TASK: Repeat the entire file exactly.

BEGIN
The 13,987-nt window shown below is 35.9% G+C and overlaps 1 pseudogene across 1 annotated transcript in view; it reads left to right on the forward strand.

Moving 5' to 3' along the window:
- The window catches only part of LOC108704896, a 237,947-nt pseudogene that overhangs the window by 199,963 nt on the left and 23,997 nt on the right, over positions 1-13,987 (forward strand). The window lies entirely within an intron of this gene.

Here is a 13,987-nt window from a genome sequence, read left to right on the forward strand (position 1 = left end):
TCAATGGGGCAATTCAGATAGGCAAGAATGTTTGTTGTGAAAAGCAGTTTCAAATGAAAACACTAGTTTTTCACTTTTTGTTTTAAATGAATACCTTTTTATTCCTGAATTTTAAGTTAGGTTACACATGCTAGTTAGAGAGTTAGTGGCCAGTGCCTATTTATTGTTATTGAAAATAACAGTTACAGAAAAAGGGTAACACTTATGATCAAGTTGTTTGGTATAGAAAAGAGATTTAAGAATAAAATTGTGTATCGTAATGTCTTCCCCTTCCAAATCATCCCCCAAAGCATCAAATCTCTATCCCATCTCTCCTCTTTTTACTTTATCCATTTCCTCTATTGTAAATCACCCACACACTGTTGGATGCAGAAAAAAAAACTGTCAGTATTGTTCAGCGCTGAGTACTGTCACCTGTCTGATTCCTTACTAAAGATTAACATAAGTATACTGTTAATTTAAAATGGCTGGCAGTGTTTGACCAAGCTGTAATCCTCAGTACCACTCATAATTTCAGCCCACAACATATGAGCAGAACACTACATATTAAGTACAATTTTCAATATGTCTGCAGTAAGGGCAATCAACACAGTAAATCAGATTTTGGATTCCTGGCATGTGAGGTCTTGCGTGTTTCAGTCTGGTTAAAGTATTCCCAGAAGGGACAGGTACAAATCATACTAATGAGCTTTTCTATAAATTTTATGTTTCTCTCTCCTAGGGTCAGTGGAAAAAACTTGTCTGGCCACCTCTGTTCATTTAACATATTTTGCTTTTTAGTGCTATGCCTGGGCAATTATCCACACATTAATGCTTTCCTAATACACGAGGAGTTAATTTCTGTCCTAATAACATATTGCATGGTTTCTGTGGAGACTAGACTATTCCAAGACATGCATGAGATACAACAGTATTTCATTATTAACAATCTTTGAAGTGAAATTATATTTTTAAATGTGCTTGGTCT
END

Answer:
The 13,987-nt window shown below is 35.9% G+C and overlaps 1 pseudogene across 1 annotated transcript in view; it reads left to right on the forward strand.

Moving 5' to 3' along the window:
- The window catches only part of LOC108704896, a 237,947-nt pseudogene that overhangs the window by 199,963 nt on the left and 23,997 nt on the right, over positions 1-13,987 (forward strand). The window lies entirely within an intron of this gene.

Here is a 13,987-nt window from a genome sequence, read left to right on the forward strand (position 1 = left end):
TCAATGGGGCAATTCAGATAGGCAAGAATGTTTGTTGTGAAAAGCAGTTTCAAATGAAAACACTAGTTTTTCACTTTTTGTTTTAAATGAATACCTTTTTATTCCTGAATTTTAAGTTAGGTTACACATGCTAGTTAGAGAGTTAGTGGCCAGTGCCTATTTATTGTTATTGAAAATAACAGTTACAGAAAAAGGGTAACACTTATGATCAAGTTGTTTGGTATAGAAAAGAGATTTAAGAATAAAATTGTGTATCGTAATGTCTTCCCCTTCCAAATCATCCCCCAAAGCATCAAATCTCTATCCCATCTCTCCTCTTTTTACTTTATCCATTTCCTCTATTGTAAATCACCCACACACTGTTGGATGCAGAAAAAAAAACTGTCAGTATTGTTCAGCGCTGAGTACTGTCACCTGTCTGATTCCTTACTAAAGATTAACATAAGTATACTGTTAATTTAAAATGGCTGGCAGTGTTTGACCAAGCTGTAATCCTCAGTACCACTCATAATTTCAGCCCACAACATATGAGCAGAACACTACATATTAAGTACAATTTTCAATATGTCTGCAGTAAGGGCAATCAACACAGTAAATCAGATTTTGGATTCCTGGCATGTGAGGTCTTGCGTGTTTCAGTCTGGTTAAAGTATTCCCAGAAGGGACAGGTACAAATCATACTAATGAGCTTTTCTATAAATTTTATGTTTCTCTCTCCTAGGGTCAGTGGAAAAAACTTGTCTGGCCACCTCTGTTCATTTAACATATTTTGCTTTTTAGTGCTATGCCTGGGCAATTATCCACACATTAATGCTTTCCTAATACACGAGGAGTTAATTTCTGTCCTAATAACATATTGCATGGTTTCTGTGGAGACTAGACTATTCCAAGACATGCATGAGATACAACAGTATTTCATTATTAACAATCTTTGAAGTGAAATTATATTTTTAAATGTGCTTGGTCT